Measurements of heart function four weeks after treatment showed that both heart progenitor cells and mature heart muscle cells improved the heart equally well and both cells improved heart significantly better than bone marrow stem cells.
Murray said, “There’s no reason to go back to more primitive cells, because they don’t seem to have a practical advantage over more definitive cells types in which the risk for tumor formation is lower.”
In the future, Murry would like to determine if these same cells work in a larger animal model system and then, eventually start clinical trials in human heart attack patients.
Fernandes and Chong et al., Stem Cell Reports, October 2015 DOI: 10.1016/jstemcr.2015.09.011.
The laboratory of Charles Murry at the University of Washington has used embryonic stem cells to make heart muscle cells that were then used to regenerate damaged hearts in non-human primates. This experiment demonstrates the possibility of using heart muscle cells derived from pluripotent stem cells, but it also underscores the many challenges that still must be overcome.
When the heart undergoes a heart attack or other types of damage, heart muscle cells begin to die off and these cells are not easy to replace. Heart muscle cells, also known as cardiomyocytes, do not readily replace themselves. Even though the heart has a resident stem cell population, (cardiac progenitor cells or CPCs) these heart-specific stem cells have a limited capacity to regenerate the heart. After a heart attack, as many as one billion cardiomyocytes or more die. The loss of so many beating heart muscle cells compromises heart function and can also lead to chronic heart failure and even death.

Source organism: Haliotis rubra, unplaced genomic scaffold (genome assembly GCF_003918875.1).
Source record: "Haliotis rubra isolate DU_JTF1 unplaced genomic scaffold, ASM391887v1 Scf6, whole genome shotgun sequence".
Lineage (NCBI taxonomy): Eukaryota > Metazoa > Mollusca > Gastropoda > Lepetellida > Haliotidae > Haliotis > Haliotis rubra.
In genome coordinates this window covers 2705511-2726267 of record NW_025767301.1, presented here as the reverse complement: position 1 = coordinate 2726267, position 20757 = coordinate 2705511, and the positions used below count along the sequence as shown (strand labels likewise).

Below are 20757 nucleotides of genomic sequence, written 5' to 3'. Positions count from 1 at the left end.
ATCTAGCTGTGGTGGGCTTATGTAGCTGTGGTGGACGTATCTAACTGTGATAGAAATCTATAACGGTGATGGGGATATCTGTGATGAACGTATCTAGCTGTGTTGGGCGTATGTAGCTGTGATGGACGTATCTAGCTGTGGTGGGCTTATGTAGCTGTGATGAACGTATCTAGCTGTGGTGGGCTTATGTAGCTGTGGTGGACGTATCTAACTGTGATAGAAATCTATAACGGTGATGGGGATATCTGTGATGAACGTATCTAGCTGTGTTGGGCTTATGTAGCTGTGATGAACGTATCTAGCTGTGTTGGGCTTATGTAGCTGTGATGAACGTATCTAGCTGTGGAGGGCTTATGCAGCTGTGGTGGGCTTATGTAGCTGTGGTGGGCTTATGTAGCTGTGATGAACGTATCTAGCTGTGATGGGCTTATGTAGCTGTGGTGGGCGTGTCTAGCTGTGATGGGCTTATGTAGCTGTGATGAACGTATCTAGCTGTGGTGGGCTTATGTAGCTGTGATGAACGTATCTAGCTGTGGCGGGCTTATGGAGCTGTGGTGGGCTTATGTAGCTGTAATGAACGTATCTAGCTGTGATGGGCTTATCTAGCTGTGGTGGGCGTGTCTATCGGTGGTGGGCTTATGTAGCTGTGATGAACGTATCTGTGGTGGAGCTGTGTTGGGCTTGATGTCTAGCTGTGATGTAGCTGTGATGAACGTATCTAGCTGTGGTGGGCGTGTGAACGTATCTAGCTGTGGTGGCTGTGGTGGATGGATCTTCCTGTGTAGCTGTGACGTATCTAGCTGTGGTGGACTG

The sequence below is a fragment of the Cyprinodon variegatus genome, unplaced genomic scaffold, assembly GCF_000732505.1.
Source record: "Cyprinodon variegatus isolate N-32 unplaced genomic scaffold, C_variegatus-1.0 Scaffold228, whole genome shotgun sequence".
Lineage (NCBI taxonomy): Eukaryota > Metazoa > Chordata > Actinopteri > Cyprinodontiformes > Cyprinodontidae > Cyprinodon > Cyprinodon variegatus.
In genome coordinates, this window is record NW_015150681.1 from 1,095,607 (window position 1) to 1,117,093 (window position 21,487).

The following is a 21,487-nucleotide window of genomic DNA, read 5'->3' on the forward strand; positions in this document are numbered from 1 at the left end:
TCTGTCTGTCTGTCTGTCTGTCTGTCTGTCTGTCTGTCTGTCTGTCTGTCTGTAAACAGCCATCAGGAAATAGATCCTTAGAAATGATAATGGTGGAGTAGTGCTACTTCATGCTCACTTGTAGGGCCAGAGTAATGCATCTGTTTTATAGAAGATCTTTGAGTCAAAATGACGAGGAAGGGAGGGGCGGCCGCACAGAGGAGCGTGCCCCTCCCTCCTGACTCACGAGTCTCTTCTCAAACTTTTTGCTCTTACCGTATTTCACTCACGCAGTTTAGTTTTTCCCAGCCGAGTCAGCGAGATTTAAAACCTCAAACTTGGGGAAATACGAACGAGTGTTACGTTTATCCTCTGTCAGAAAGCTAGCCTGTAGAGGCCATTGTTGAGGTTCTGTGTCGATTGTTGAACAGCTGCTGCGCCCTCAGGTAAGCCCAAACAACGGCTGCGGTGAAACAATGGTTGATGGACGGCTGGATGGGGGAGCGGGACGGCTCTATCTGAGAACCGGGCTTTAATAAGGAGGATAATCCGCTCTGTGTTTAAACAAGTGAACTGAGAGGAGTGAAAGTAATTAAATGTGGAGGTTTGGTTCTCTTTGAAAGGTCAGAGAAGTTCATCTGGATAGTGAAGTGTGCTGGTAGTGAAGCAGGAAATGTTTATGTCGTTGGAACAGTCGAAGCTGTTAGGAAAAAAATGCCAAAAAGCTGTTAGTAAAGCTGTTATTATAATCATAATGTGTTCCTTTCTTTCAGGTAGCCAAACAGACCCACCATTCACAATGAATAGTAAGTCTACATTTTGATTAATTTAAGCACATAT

Physicians, cardiologists, and researchers have been on the lookout for new and improved procedures and technologies to replenish damaged heart tissue. Several different types of stem cells have shown promise in animal models and in human clinical trials. Stem cells from bone marrow have the ability to secrete a cocktail of molecules that stimulate heart regeneration. Whole bone marrow or isolated stem cell populations have shown variable, but statistically significant in patients who have had a recent heart attack. Unfortunately, stem cells from bone marrow do not have the ability to differentiate into heart muscle cells, and to maximize regeneration of the heart, damaged heart muscle must be replaced.